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‘Abdu’l-Bahá and Chicago

Abdul Baha and Chicago
Chicago Illinois Post
April 13, 1912
Chicago, IL

Abdu’l-Bahá, the leader of the impressive Bahá’í movement which has sprung up to the Mohammedan world, is coming to Chicago this month to attend — strange to say — the international conference of the people of his faith.

It seems odd that a movement which is still, to most people, a Persian phenomenon should propose actually to hold its annual gathering in the heart of the United States. But that seems to be the case, and one can only judge of the real extent of its cosmopolitanism by observing the conference itself.

It is a pity that ‘Abdu’l-Bahá has to talk through an interpreter. It would be hard to find anybody coming out of the Mohammedan world whose views of Christianity and the Western World would be more interesting or even impressive. The Bahá’í movement, with its large generalizations of the universal brotherhood of man, the unity of all religions and creeds, and of universal tolerance and peace, affords a splendid scale upon which to measure Western achievements. But this can’t be easily conveyed through an interpreter.

While Chicago is hospitable to cults and movements, it is, at the same time, rather inclined to lump them all together, to judge them from the features which seem to our eyes to be bizarre. But it would be a pity if this habitual discounting of Eastern faiths should mean that in our local treatment of the Bahá’í conference the real worth of the venerable leader of that faith should be unappreciated. Nothing could be more inept, more discreditable to our own intelligence, than to put this venerable Persian teacher in the fakir class. At the Universal Congress of Races last year he seems to have made a deep impression upon the delegates, and they were men of the highest intellectual attainments. The Bahá’í faith will not silence the thousand raucous noises of the City of Chicago in this year of grace, but it will probably encourage some to reflect afresh upon the large irenic generalizations which inspire the ‘Abdu’l-Bahá and his followers.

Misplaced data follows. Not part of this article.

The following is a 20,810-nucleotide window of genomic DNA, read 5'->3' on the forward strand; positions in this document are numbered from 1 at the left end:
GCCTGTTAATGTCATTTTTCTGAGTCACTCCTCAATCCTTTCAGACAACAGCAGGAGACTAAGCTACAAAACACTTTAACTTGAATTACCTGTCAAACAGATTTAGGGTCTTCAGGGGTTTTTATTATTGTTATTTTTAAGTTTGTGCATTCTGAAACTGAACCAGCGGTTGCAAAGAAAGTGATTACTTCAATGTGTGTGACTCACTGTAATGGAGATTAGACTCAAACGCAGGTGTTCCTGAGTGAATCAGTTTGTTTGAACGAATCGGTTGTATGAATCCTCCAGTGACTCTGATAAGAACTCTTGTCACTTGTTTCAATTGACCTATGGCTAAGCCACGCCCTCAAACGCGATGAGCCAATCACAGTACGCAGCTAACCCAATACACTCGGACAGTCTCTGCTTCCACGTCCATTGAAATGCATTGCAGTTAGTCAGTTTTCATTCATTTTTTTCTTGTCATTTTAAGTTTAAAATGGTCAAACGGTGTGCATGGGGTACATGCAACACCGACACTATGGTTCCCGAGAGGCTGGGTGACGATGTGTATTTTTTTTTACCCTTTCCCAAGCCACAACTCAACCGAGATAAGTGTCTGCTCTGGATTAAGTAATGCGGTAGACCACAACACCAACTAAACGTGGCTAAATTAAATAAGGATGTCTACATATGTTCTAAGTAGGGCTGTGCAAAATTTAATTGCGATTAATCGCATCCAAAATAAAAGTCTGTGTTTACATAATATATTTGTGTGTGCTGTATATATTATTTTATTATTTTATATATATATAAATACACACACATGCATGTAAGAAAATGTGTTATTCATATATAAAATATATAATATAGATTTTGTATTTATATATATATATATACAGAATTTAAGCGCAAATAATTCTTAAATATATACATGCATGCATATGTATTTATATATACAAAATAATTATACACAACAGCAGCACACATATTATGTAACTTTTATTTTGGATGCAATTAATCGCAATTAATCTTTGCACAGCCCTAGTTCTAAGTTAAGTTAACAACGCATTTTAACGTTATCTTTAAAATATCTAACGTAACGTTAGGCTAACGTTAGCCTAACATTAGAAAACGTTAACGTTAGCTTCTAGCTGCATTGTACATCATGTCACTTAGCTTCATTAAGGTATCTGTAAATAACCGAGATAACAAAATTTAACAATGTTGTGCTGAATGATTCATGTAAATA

[picture caption: ‘Abdu’l-Bahá Abbas

The Persian philosopher and leader has arrived in New York. He was born in Teheran in 1844. His father was a prince of Persia’s royal line, who gave up his position to strive for the regeneration of man. For advocating liberal ideas he was thrown into prison, and his young son ‘Abdu’l-Bahá went with him. In 1908, after the Young Turks came to power, ‘Abdu’l-Bahá was released and at once took up the work of his father. He estimates the number of his followers at about 2,000,000, about 5,000 of these being in this country. The basis of his teachings is human solidarity. He believes that all nations and religions should be united. His followers include Catholics, Protestants, Jews and Mohammedans. He will lecture in various cities and will attend the International Peace Conference at Lake Mohonk.]